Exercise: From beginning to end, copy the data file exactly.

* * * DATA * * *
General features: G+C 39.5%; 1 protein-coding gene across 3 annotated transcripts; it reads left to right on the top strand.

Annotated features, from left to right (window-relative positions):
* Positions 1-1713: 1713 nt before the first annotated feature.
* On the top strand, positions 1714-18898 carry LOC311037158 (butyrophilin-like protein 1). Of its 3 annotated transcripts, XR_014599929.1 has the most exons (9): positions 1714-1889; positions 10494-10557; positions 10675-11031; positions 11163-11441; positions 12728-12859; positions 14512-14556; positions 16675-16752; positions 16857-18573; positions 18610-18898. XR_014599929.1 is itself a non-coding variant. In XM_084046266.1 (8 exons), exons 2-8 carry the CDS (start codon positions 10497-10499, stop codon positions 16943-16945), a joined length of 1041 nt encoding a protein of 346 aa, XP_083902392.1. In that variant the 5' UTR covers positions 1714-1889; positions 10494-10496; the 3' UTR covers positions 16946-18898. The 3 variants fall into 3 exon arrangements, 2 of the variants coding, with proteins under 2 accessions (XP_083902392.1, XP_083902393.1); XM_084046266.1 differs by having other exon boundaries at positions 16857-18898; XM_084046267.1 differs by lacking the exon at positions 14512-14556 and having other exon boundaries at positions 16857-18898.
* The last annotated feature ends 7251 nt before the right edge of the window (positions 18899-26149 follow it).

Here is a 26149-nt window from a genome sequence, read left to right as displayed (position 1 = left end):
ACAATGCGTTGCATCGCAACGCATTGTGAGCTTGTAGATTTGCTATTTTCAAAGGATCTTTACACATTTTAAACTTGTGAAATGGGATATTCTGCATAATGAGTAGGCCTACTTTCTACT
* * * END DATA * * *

General features: G+C 39.5%; 1 protein-coding gene across 3 annotated transcripts; it reads left to right on the top strand.

Annotated features, from left to right (window-relative positions):
* Positions 1-1713: 1713 nt before the first annotated feature.
* On the top strand, positions 1714-18898 carry LOC311037158 (butyrophilin-like protein 1). Of its 3 annotated transcripts, XR_014599929.1 has the most exons (9): positions 1714-1889; positions 10494-10557; positions 10675-11031; positions 11163-11441; positions 12728-12859; positions 14512-14556; positions 16675-16752; positions 16857-18573; positions 18610-18898. XR_014599929.1 is itself a non-coding variant. In XM_084046266.1 (8 exons), exons 2-8 carry the CDS (start codon positions 10497-10499, stop codon positions 16943-16945), a joined length of 1041 nt encoding a protein of 346 aa, XP_083902392.1. In that variant the 5' UTR covers positions 1714-1889; positions 10494-10496; the 3' UTR covers positions 16946-18898. The 3 variants fall into 3 exon arrangements, 2 of the variants coding, with proteins under 2 accessions (XP_083902392.1, XP_083902393.1); XM_084046266.1 differs by having other exon boundaries at positions 16857-18898; XM_084046267.1 differs by lacking the exon at positions 14512-14556 and having other exon boundaries at positions 16857-18898.
* The last annotated feature ends 7251 nt before the right edge of the window (positions 18899-26149 follow it).

Here is a 26149-nt window from a genome sequence, read left to right as displayed (position 1 = left end):
ACAATGCGTTGCATCGCAACGCATTGTGAGCTTGTAGATTTGCTATTTTCAAAGGATCTTTACACATTTTAAACTTGTGAAATGGGATATTCTGCATAATGAGTAGGCCTACTTTCTACT